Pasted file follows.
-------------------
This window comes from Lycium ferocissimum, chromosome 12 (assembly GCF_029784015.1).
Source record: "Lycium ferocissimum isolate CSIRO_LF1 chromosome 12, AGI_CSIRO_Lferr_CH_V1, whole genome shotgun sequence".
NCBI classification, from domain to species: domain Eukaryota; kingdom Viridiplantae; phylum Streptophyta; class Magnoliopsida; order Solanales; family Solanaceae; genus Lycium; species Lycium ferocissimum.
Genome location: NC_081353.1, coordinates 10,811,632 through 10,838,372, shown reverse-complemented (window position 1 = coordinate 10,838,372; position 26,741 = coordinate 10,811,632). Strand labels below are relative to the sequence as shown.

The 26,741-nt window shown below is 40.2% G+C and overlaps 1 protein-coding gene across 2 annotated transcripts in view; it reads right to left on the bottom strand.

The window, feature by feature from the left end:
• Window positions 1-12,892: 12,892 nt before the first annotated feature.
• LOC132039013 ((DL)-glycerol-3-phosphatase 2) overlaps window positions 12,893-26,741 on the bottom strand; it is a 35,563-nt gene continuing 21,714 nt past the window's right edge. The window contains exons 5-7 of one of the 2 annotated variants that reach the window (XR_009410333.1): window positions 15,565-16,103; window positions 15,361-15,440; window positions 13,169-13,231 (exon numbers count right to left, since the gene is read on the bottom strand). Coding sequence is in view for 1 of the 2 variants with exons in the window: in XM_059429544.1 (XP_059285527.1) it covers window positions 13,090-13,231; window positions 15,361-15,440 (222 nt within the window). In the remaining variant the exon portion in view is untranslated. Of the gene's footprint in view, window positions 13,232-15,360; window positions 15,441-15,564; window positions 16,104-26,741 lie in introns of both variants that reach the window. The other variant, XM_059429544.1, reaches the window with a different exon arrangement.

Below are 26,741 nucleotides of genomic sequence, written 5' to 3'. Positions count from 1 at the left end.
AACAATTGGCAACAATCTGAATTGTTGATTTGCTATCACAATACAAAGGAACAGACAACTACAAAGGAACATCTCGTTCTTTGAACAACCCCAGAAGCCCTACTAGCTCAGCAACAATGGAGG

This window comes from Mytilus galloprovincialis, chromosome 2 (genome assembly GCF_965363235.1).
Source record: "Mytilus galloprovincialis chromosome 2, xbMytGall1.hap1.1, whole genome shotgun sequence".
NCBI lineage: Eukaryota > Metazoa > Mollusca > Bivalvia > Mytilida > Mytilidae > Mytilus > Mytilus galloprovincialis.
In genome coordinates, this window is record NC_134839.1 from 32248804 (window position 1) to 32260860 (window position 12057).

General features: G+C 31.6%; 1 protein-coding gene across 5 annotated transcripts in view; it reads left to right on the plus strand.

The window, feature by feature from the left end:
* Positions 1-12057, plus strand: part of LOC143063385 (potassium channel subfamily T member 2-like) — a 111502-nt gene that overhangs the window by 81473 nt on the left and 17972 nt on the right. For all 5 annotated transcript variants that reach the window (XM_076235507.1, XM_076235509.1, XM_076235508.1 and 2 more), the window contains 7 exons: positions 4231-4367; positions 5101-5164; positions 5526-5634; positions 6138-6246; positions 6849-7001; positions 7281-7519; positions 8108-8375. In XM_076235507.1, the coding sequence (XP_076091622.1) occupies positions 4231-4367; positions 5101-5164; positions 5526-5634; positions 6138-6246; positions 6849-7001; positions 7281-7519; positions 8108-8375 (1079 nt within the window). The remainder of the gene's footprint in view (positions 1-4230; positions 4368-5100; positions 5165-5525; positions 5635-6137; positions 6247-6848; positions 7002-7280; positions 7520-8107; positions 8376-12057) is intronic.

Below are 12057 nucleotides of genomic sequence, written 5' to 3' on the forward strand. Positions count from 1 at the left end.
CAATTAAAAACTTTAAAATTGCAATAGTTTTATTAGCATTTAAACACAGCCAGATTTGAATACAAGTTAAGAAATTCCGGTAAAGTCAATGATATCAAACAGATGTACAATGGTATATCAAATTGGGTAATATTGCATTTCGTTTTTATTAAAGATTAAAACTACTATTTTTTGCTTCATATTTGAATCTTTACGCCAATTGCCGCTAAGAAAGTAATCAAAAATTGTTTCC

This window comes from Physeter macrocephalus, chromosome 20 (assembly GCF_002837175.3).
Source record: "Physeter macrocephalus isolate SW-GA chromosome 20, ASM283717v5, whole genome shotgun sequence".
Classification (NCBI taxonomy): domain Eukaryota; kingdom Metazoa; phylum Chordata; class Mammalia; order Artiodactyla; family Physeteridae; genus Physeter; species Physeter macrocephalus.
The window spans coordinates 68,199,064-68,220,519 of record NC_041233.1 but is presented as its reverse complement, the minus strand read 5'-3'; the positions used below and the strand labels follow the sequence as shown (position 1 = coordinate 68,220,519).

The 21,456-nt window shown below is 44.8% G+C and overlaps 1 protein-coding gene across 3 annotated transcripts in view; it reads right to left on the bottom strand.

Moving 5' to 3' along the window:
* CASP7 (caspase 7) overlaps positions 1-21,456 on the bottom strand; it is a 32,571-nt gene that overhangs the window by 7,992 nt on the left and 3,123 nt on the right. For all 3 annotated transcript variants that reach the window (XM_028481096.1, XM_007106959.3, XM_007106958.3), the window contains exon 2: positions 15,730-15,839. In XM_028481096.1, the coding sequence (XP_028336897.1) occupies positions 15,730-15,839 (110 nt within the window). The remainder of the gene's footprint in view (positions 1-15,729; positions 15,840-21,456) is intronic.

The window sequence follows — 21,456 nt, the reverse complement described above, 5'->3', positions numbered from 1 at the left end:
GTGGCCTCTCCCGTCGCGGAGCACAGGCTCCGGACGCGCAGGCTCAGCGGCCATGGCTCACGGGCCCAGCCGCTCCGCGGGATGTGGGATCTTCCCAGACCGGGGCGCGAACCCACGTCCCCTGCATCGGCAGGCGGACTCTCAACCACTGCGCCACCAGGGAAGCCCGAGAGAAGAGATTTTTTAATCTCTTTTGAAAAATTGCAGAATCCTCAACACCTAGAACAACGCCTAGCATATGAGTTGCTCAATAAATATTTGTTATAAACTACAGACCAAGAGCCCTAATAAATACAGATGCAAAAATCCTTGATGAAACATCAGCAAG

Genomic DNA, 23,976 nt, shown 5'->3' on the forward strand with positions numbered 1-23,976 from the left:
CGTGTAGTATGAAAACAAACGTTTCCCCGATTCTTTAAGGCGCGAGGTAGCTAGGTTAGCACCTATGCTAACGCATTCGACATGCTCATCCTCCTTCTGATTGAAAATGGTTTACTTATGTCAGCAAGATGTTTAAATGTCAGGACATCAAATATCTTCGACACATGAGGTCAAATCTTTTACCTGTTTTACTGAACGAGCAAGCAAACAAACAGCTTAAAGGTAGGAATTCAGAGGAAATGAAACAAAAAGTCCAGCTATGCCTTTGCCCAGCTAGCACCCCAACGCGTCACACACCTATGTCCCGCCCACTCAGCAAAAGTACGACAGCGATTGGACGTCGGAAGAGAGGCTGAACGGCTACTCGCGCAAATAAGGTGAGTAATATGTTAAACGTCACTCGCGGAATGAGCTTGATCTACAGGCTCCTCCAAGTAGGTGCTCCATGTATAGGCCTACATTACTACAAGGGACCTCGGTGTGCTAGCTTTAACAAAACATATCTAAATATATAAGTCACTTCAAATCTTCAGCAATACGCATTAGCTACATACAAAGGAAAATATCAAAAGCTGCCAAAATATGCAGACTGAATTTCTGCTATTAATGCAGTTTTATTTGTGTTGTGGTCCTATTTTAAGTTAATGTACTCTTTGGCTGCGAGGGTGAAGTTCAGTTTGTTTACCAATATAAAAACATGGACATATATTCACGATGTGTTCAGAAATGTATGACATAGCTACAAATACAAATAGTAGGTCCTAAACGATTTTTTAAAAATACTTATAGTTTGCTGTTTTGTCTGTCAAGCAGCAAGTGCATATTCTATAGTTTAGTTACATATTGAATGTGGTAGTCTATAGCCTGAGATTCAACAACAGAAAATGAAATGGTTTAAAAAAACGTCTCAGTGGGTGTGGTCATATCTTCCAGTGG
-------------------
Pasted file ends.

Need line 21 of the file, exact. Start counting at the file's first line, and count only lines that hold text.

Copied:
Source record: "Physeter macrocephalus isolate SW-GA chromosome 20, ASM283717v5, whole genome shotgun sequence".